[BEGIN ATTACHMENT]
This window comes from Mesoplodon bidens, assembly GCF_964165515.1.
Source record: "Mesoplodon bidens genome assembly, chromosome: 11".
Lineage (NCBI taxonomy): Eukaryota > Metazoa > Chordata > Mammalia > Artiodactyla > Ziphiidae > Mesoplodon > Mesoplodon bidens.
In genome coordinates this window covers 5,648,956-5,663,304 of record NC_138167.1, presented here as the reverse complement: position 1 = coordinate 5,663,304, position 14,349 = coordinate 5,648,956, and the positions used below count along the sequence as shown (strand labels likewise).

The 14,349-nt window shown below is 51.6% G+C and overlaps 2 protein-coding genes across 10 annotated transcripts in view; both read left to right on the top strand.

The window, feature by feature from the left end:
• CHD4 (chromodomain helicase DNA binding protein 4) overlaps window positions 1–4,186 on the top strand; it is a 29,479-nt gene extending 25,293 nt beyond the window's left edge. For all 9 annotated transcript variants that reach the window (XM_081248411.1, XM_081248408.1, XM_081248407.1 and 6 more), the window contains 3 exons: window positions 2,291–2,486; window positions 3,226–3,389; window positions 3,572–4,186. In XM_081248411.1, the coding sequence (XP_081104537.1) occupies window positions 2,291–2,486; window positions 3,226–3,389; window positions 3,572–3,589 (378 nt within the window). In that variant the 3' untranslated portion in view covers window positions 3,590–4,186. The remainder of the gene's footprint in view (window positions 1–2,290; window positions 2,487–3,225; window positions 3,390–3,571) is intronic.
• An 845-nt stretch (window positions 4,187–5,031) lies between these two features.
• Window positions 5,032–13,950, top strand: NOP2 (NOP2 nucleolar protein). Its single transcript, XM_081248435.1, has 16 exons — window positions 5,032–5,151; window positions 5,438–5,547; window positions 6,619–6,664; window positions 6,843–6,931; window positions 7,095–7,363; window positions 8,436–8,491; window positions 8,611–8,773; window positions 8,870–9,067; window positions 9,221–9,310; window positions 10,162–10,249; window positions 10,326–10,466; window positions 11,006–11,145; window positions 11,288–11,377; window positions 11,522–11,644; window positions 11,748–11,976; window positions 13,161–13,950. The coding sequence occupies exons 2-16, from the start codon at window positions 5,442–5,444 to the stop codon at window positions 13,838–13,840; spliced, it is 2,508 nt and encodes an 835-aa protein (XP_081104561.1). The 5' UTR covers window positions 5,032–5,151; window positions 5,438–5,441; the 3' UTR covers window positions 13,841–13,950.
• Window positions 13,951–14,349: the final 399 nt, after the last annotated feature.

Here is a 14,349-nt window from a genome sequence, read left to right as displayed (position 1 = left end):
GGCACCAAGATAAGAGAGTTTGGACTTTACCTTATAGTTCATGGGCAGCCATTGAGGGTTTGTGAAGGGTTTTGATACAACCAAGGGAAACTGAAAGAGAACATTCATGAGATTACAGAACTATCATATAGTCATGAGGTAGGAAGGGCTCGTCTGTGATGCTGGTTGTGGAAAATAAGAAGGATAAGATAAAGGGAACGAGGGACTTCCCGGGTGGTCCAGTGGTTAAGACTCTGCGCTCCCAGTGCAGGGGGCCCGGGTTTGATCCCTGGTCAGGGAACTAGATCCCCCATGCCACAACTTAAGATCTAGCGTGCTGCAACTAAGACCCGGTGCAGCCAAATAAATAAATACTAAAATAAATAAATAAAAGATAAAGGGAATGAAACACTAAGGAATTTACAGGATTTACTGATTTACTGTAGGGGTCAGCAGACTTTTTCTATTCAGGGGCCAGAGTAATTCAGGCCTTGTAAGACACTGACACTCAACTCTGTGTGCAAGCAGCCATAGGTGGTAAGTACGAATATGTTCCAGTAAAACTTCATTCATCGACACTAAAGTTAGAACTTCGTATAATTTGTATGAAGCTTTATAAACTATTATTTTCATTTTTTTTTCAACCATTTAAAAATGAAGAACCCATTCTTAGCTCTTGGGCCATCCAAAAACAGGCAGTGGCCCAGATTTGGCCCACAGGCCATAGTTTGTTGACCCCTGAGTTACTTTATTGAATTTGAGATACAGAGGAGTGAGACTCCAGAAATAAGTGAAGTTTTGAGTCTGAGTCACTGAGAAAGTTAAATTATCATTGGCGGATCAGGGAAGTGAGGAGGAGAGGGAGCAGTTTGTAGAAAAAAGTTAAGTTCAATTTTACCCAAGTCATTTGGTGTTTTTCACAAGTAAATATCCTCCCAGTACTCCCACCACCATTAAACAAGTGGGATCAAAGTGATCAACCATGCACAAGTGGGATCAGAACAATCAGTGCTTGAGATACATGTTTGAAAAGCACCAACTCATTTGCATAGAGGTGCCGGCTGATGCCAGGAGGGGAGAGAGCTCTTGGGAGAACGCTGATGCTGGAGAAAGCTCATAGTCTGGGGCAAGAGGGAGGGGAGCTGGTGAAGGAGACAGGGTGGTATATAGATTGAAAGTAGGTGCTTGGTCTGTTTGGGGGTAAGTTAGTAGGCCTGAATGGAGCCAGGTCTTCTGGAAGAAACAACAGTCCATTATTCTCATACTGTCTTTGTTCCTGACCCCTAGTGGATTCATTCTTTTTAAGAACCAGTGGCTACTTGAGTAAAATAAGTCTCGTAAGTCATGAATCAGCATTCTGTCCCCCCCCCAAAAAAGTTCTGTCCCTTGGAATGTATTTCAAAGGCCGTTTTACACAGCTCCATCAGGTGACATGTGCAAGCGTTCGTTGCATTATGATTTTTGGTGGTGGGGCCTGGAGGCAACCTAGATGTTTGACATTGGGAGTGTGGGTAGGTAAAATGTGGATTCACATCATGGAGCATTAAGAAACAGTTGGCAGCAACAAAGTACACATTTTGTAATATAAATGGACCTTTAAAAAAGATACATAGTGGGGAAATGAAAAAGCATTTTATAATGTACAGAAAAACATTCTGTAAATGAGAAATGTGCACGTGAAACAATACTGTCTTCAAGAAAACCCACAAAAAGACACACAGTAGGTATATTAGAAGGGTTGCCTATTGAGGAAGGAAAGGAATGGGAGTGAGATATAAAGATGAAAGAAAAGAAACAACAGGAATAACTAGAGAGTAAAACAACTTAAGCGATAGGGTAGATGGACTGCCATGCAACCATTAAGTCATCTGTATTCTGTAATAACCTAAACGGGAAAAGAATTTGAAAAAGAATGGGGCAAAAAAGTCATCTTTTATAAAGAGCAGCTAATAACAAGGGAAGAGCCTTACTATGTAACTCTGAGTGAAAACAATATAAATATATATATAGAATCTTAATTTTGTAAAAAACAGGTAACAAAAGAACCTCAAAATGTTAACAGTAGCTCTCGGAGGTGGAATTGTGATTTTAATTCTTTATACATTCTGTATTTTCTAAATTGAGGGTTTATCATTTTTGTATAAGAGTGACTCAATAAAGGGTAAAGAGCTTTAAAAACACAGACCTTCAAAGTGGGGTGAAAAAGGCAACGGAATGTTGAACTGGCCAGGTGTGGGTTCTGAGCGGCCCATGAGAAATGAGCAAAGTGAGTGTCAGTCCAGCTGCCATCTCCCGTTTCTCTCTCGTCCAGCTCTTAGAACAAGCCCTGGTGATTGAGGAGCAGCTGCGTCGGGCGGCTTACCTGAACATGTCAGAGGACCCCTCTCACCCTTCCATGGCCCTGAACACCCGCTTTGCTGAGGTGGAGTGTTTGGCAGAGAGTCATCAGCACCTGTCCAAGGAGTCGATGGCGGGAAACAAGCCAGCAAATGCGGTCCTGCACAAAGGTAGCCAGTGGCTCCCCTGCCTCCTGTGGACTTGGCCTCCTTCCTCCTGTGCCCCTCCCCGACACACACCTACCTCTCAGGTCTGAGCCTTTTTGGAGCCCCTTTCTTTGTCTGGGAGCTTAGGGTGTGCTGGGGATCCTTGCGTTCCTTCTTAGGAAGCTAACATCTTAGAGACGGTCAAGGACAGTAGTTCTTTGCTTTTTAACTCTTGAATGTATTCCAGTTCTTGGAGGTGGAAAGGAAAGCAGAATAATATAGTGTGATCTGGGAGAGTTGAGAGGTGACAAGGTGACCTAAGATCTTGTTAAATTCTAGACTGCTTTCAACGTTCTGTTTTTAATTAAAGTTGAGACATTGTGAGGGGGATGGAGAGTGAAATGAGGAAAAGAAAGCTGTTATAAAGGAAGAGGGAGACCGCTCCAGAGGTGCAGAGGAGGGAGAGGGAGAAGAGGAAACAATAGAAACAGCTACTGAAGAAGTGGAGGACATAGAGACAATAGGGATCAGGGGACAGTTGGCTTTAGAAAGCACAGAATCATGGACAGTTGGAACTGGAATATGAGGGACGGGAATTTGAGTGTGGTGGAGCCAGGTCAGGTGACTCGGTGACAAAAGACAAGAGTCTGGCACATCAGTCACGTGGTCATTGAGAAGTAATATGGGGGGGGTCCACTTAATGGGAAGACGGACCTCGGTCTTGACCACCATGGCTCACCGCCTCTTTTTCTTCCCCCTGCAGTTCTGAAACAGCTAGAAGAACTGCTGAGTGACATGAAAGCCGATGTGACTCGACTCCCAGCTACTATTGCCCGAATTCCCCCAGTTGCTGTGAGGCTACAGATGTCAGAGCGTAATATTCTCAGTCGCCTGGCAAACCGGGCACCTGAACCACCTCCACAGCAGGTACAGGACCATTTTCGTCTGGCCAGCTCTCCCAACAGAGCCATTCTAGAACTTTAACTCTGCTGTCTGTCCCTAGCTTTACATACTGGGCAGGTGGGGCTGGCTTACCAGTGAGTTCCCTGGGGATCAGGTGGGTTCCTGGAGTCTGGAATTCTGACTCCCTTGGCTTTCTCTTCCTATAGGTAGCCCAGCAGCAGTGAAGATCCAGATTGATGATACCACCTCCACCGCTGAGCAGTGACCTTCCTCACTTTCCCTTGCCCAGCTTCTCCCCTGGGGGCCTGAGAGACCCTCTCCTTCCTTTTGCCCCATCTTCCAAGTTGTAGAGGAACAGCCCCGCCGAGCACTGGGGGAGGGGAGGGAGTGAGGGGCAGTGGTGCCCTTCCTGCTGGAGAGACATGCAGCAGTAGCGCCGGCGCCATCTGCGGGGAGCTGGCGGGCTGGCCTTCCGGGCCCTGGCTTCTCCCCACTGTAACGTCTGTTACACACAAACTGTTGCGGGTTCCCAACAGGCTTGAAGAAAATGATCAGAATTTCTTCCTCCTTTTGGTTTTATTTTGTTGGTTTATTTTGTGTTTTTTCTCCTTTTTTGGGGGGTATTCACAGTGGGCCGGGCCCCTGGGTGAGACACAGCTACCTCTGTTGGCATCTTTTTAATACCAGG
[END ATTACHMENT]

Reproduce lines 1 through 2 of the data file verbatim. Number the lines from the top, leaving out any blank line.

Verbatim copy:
This window comes from Mesoplodon bidens, assembly GCF_964165515.1.
Source record: "Mesoplodon bidens genome assembly, chromosome: 11".